How long will these changes be?
PIP Reform is on an 8-year freeze (starting July 2020-2028) with a no prior insurance freeze until January 1st, 2022.
If you currently carry liability limits of a minimum of $250,000/$500,000 along with full PIP (Personal Injury Protection), do not change anything with your auto policy! We also recommend adding an Umbrella policy to better protect your family, yourself, and your assets. Claims will also have a higher impact with rates between insurance companies so make sure you consult with your independent agent before you file a claim. Do not want to get dinged by roadside assistance claims? Ask your independent agent about a AAA membership and avoid having your auto rates go up!
Additional Resource for Customers:
What is really changing? There are 5 major changes to expect:
The 5 major changes that are taking place are:
- State minimum liability limits are raising from 20/40 to 50/100
- Rating factors that are being excluded:
• Marital Status
• Credit Score
• Home Ownership
• Zip code (will allow only territories: grouped zip codes)
- Mini-Tort is raising from $1,000 to $3,000
- No prior freeze! Insurance companies can NOT rate, cancel, raise premium, or charge a fee solely based on a person’s failure to maintain insurance before January 1st, 2022.
- PIP AE (Allowable-Expenses) Options: 5 different options (see below)
PIP Medical Options:
- Unlimited: Don’t change my medical options, leave my policy the way it was! Those that choose this option will be charged the MCCA fee (reduced to $100 annually per vehicle instead of $200+) and can expect to see close to a 10% reduction in PIP
- $500,000 AE (allowable expense). Do NOT need QHC (Qualified Health Coverage) to choose this option. No MCCA fee and can expect to see close to a 20% reduction in PIP
- $250,000 AE (allowable expense). Do NOT need QHC (Qualified Health Coverage) to choose this option. No MCCA fee and can expect to see close to a 35% reduction in PIP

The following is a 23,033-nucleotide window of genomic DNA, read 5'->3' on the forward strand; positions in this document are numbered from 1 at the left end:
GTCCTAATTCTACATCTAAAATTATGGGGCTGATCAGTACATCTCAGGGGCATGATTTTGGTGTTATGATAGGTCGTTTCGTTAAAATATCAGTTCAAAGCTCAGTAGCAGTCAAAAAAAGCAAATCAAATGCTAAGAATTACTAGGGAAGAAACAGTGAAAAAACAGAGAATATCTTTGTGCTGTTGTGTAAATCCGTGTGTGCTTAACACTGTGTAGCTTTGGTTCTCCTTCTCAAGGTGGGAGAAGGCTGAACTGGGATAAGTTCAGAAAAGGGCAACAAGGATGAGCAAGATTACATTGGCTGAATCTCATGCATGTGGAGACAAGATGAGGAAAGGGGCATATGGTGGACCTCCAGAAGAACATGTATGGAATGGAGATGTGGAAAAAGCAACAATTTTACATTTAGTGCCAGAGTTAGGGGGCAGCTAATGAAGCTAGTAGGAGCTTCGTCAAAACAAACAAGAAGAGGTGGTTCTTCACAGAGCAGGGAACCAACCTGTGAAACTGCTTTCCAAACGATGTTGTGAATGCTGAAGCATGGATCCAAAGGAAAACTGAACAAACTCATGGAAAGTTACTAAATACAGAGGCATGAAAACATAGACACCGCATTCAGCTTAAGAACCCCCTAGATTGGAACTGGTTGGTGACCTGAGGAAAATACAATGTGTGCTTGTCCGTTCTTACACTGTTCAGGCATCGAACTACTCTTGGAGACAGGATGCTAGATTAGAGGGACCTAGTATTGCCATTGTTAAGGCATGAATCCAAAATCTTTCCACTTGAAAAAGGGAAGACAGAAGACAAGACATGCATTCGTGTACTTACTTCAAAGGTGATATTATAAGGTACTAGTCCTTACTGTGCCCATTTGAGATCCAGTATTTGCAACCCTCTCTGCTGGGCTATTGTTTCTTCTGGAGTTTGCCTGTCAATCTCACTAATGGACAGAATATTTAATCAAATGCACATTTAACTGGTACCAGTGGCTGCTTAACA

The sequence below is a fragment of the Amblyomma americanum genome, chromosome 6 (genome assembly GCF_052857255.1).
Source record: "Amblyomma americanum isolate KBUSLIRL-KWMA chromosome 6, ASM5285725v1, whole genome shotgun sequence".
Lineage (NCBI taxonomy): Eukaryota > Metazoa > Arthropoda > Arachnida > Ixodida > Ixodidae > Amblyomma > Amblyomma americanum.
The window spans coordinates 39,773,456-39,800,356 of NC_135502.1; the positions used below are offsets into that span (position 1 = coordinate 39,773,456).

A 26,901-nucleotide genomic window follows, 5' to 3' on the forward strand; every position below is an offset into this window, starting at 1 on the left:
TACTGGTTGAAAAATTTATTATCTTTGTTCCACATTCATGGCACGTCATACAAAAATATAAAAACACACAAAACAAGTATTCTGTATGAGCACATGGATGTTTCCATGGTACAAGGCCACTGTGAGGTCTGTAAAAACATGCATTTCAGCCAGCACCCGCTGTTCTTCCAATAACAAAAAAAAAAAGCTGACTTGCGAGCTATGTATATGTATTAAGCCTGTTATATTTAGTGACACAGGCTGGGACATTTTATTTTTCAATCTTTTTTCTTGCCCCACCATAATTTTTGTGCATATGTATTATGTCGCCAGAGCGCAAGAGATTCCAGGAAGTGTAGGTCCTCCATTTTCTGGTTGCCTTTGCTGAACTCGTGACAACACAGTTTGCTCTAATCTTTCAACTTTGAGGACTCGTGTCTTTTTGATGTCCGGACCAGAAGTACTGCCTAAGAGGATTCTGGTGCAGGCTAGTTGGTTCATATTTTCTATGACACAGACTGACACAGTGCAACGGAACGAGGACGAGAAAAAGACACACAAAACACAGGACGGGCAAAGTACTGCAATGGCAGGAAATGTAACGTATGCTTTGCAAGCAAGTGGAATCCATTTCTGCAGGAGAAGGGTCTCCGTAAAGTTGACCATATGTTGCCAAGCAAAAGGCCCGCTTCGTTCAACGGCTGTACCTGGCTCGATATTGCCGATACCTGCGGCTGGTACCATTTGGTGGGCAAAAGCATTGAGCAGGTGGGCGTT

- $250,000 W/Driver Exclusion: AE (allowable expense). No MCCA fee. Can exclude drivers in your household from PIP coverage if, they have QHC
- $50,000 AE, Only available to insureds enrolled in Medicaid. Spouse/resident relatives in household must also be enrolled in Medicaid, Medicare Parts A and B, have other PIP AE coverage, or have QHC. No MCCA fee and can expect to see close to a 45% reduction in PIP
- Medicare Opt-Out: ONLY available to insureds who are enrolled in Medicare Parts A and B. Spouse/resident relatives in the household must also be enrolled in Medicare, have other PIP AE coverage, or have QHC. No MCCA fee and can expect to see a 100% reduction in PIP
*Deductible for QHC can NOT exceed $6,000 per person.
Attendant Care Rider
Provides up to $5,000 in additional attendant care per individual, per accident for in home care. It is limited to 56 hours per week.
Not offered with:
- Unlimited PIP AE
- $250K PIP AE Exclusion
- PIP AE Opt-out
Miscellaneous Things to Know
There are a couple of other miscellaneous things you will want to be mindful of:
- Relatives must be residents to claim PIP under the Named Insureds policy.
- If you fail to maintain bodily injury limits of 250/500+ and do not sign EVERY renewal that you are requesting lower liability limits your policy WILL renew at the 250/500 limits.
Next Steps to Take
Steps you can take to make a smooth transition:
- Keep an eye out for an email from your insurance provider that will explain the reform and will request you to sign off on choosing liability limits
- Call your independent agent if you have any questions
- Make sure your agency has the correct email and cell phone numbers on file
- Be prepared to e-sign with each carrier (it’s coming!)
- Try to get/keep an annual policy
- Get a AAA membership for roadside and towing service to avoid auto claims
- Get an Umbrella to better protect your assets
Order of Priority:
Order of priority is going to be part of the largest change that the state of Michigan is creating with the new PIP Reform law. Here is what you need to know:
Drivers or occupants of private passenger automobiles, as well as pedestrians, are no longer provided Personal Injury Protection (PIP) coverage through an existing Michigan Auto policy unless they are one of the following:
- The person is named on the policy
- The spouse of the person named in the policy
- A relative of either the person named in the policy or the spouse of the person named in the policy, who is domiciled in the same household (resident relative).
What if you are not one of these?
Look to the Michigan Assigned Claims Plan (MACP) for payment of PIP Benefits. Commonly the MACP will cover up to $250,000 for anyone qualified, although, it does not extend outside of Michigan.
In certain situations, Non-Michigan residents are precluded from filing MACP